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The cost of no driver

Industry insiders have been discussing the idea of self-driving cars since the 1980s but the technology at the time was not sufficient to make the idea a reality. It took the intervention of a whole new industry, the tech companies in Silicon Valley, to make it happen.

Industry insiders have been discussing the idea of self-driving cars since the 1980s but the technology at the time was not sufficient to make the idea a reality. It took the intervention of a whole new industry, the tech companies in Silicon Valley, to make it happen. Now Google has taken over the mantle and its extraordinary driverless car is the talk of the industry but does it really have to be so expensive? Google announced that it had built such a car in 2010. In true Google fashion the California company threw huge amounts of money and engineering talent at the project; because they could.

The result was successful. Since then Google's self-drive car has covered more than 700,000km without mishap. Google is delighted and is happily informing everyone that their car is the car of the future. What they are less vocal about is the money it costs. Google's car achieves its impressive performance by processing a gigabyte of data per second. That is a lot of processing power and it requires expensive computer equipment to do it. It also requires a laser range finder which itself costs $70,000. The technology cost for each car is around $150,000, which many limit uptake somewhat.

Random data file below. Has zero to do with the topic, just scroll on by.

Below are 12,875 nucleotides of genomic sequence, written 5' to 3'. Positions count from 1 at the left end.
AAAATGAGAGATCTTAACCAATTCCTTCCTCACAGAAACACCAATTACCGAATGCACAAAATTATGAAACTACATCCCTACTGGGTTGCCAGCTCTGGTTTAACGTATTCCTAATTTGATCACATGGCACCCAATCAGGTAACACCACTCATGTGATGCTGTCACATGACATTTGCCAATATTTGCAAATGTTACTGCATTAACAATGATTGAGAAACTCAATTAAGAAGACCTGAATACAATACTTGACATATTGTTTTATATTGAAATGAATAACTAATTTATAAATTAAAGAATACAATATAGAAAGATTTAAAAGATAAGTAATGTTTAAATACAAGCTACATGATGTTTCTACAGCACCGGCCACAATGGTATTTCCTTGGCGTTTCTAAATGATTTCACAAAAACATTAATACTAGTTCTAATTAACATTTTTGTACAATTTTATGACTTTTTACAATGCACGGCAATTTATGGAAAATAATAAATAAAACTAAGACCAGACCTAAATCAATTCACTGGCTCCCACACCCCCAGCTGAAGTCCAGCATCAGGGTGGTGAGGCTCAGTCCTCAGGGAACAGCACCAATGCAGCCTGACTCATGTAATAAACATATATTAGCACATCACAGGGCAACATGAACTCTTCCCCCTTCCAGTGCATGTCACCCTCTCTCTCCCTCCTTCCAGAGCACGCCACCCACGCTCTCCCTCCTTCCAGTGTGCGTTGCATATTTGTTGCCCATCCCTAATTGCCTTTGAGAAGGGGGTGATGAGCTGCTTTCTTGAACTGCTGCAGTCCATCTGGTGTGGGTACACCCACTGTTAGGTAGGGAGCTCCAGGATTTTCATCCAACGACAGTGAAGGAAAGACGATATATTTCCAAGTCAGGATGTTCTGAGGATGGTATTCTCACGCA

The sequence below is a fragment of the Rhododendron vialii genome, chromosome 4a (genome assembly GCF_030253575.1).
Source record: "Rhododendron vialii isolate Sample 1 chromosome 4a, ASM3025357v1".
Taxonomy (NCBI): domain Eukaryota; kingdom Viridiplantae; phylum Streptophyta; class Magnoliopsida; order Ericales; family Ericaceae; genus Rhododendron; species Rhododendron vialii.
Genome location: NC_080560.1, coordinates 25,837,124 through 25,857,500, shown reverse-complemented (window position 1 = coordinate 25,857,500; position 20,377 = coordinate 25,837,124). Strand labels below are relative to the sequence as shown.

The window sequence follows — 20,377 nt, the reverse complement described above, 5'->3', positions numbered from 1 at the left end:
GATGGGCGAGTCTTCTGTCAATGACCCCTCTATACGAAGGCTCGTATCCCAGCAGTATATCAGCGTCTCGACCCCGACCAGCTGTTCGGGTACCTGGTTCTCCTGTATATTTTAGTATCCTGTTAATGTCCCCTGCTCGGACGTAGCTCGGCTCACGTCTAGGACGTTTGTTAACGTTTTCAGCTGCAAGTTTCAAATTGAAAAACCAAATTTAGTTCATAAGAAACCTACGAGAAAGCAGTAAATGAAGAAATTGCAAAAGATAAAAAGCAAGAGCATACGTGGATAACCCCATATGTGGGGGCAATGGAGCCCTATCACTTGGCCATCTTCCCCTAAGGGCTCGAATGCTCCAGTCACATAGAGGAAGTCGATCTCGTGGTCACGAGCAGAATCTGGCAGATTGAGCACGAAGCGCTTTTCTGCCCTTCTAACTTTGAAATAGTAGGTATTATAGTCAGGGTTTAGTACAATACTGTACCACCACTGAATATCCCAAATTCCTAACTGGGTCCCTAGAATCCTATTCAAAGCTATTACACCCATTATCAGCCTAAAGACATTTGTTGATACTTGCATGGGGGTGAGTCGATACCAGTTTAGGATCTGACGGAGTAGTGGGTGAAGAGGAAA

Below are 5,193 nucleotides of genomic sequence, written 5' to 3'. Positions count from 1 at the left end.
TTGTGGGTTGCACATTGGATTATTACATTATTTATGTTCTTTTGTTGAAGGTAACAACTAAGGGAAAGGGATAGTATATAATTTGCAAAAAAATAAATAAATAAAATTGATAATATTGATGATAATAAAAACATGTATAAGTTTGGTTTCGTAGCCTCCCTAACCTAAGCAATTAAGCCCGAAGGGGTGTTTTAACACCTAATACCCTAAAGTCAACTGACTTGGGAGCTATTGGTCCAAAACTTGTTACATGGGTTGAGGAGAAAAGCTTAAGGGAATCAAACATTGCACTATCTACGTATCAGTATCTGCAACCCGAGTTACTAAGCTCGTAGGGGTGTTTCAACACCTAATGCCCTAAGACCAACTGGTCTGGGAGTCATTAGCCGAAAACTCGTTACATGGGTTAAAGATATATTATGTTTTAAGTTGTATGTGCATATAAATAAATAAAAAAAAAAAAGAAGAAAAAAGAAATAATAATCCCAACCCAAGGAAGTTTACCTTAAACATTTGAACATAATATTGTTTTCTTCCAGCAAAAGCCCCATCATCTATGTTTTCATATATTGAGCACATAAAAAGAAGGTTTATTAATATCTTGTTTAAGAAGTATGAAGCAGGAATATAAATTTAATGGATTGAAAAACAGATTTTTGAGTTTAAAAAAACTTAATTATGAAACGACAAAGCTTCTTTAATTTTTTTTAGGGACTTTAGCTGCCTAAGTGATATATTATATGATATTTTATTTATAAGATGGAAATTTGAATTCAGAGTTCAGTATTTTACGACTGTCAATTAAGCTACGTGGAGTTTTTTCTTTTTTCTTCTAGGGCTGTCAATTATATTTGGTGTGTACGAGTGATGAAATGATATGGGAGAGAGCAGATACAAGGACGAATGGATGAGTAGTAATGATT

Google tells us of course that these costs will come down as production scales up and the tech becomes more mature. The car industry is less sure and executives quietly doubt that Google's technology will ever become cheap enough for a mass market product. That does not leave the idea dead in the water though. Other companies across the world are working to develop systems for driverless cars that are much cheaper. Right here in the UK for example, boffins at Oxford University are developing a system to cope with British weather conditions that are unheard of in California.

This system works by using a laser scanner to recognise where it is by comparing its surroundings with stored data. Google's system on the other hand uses GPS, laser range finding and mapping to work out where it is and what route it should take. The interesting thing about the Oxford University approach is that it is claimed that it could be retro-fitted to existing cars and, at some point, cost as little as £100 to fit. Clearly that makes it a much cheaper and more adoptable solution than the Google car. But will British thrift win out over the lavish systems of the big boys from Silicon Valley? We will have to wait and see.
 

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